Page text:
|Study ID||Participants||Study interventions||1) Evaluation Methods 2) Study quality||Study outcomes||Results|
|Loevinsohn 1987 ||Santa Rosa del Penon in the pacific northwest of Nicaragua||Mass vaccination campaigns; stationary clinics and mobile clinics with or without food supplementation as an incentive.||
1) Measurement of attendance rates at mobile and stationary well child clinics.|
2) Repeated surveys of clinic attendance; little detail of data collection or quality control; study used attendance rather than vaccination status as the outcome; lack of contemporaneous control group makes order effects possible.
|Attendance at clinics; personnel time.||
Regular mobile N = 425, 63.3%|
Mass vaccination campaigns N= 889, 77,1%
Stationary with food N = 764, 94.1%
Mobile with food N = 547, 99.2%
Stationary clinics took up half as much healthy worker time as mobile clinics Person hours per village served MVC 8.5; Mobile clinics 38;Stationary clinics 19.
Attendance declined in a linear fashion with distance from stationary clinics.
|Cutts 1990 ||Mothers from Mozambique Maputo 210 children aged 12-23 months||
Comprehensive and integrated intervention: Outreach teams visited in 3 consecutive monthly 'pulses'; communications system to inform villages about arrival of mobile teams. Training of representatives from grass roots organisations (ten-family leaders); development of community-based volunteers from grass roots organizations; Door-to-door canvassing.|
Health departments and Executive Councils formed intersect oral communities to organize activities with emphasis on mobilization
1) Cumulative BCG vaccination rates in the pulse project districts in 1984 (pre) and 1987 (post).|
2) Difficult to apply rigorous study methods in a war zone; Post survey used EPI cluster sampling method; vaccination rates obtained from health cards; lack of contemporaneous control group makes order effects possible.
|Comparison of coverage before and after program acceleration.||
Measles vaccination 1985-1987|
Beira (1% increase)
Inhambane (13% increase)
Tete (22% increase)
Quelimane (31% increase).
|Zimicki 1994 ||Philippines Pilot in Manila (1988) and nationally (1990) Mothers or permanent carers with children under 2 years||
The mass-media element of the campaign was March-Sept 1990.|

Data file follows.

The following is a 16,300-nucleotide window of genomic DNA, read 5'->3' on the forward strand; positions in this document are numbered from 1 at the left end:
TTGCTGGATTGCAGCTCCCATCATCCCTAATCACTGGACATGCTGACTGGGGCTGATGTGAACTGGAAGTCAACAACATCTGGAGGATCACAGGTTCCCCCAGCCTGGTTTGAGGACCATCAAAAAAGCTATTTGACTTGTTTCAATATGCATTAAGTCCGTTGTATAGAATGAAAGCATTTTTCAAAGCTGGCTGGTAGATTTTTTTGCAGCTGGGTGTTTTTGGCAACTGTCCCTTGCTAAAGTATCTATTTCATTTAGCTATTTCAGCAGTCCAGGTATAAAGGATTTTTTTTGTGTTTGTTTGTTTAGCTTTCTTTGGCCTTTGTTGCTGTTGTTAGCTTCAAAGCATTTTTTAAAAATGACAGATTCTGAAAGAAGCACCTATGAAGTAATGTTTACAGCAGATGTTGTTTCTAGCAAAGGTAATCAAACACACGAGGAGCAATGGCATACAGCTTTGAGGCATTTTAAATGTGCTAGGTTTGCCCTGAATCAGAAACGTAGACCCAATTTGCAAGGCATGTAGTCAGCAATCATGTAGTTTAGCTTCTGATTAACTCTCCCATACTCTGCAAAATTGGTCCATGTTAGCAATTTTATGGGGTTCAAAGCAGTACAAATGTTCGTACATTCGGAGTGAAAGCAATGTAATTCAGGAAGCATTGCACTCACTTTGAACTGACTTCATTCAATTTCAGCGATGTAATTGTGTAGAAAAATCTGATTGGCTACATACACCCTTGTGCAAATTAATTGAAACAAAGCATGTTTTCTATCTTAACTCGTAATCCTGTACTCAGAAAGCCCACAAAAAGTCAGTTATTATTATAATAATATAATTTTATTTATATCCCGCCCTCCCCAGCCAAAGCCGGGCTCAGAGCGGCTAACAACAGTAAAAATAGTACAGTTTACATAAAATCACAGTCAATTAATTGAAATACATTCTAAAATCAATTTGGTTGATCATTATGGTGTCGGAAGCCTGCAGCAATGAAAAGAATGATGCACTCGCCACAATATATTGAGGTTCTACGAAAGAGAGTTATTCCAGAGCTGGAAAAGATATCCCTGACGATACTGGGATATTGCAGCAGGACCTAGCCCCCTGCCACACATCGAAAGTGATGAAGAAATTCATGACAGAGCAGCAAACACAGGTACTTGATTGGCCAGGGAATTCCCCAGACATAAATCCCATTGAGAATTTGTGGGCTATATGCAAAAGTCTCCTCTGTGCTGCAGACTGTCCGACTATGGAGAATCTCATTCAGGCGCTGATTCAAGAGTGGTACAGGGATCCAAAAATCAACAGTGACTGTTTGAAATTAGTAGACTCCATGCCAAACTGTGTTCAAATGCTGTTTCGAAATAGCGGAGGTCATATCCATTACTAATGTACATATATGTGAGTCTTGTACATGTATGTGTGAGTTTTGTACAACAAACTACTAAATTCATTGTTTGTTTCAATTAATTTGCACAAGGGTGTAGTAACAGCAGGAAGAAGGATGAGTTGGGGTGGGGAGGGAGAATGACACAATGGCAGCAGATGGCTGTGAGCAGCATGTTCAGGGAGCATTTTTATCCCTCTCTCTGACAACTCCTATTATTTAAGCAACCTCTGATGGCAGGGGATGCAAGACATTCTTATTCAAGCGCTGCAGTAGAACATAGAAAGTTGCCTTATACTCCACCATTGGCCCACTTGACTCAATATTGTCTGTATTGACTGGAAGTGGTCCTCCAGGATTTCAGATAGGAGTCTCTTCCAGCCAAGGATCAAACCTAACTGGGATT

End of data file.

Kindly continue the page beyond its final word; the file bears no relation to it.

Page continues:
It focussed on measles as a way of bringing mothers to health centres, mainly in urban areas.
Four television and four radio advertisements were broadcast, and advertisements were printed in newspapers reminding people of vaccination day. Concentrated on the dangers of measles Other promotional materials included posters and bunting.
1) Two surveys of the carers of children aged < 2 years to measure a change in knowledge) and vaccination rates. A pre-post study of 60 health centres in the same areas.|
2) National campaign, so parallel control group not possible; used a rigorous multi-stage cluster sampling with weighted analysis adjusted for clustering to standardise the 1990 sample to 1989 sample; lack of contemporaneous control
group makes order effects possible.
12-23 month vaccine coverage (all 8 vaccines). 2-8 month vaccine coverage (at least 4 vaccines).|
Vaccination started on time and finished on time.
Mean number of vaccinations:|
53.6% (1989) to 64.5% (1990) (RD 10.9 (2.8-19.0)
-starting on time (12.3 (1.5-23.1)
-finished on time (24.0 (12.2-35.8)
-appropriate early (8.5 (0-17.1)
Exposure to the mass-media campaign and knowledge level
Increase knowledge increase vaccination (1989-1990)
Absolute diff 0.77 (P < 0.0001).
|Brugha 1996 ||Three towns in Eastern region of Ghana||
Program of home visits during which|
parents or carers were advised to take the children to the next under five's clinic of their choice, and were
given a referral note for the clinic.
The intervention targeted parents of unvaccinated children. Up to 3 additional visits by a nurse over the next 6 months if the child did not complete vaccination.
1)Cluster randomised trial was conducted in the largest of the three towns.|
2) Quality rating in Table 3.
Completed vaccination rates before and after the intervention using|
Road to Health cards, clinic records supplemented by maternal history.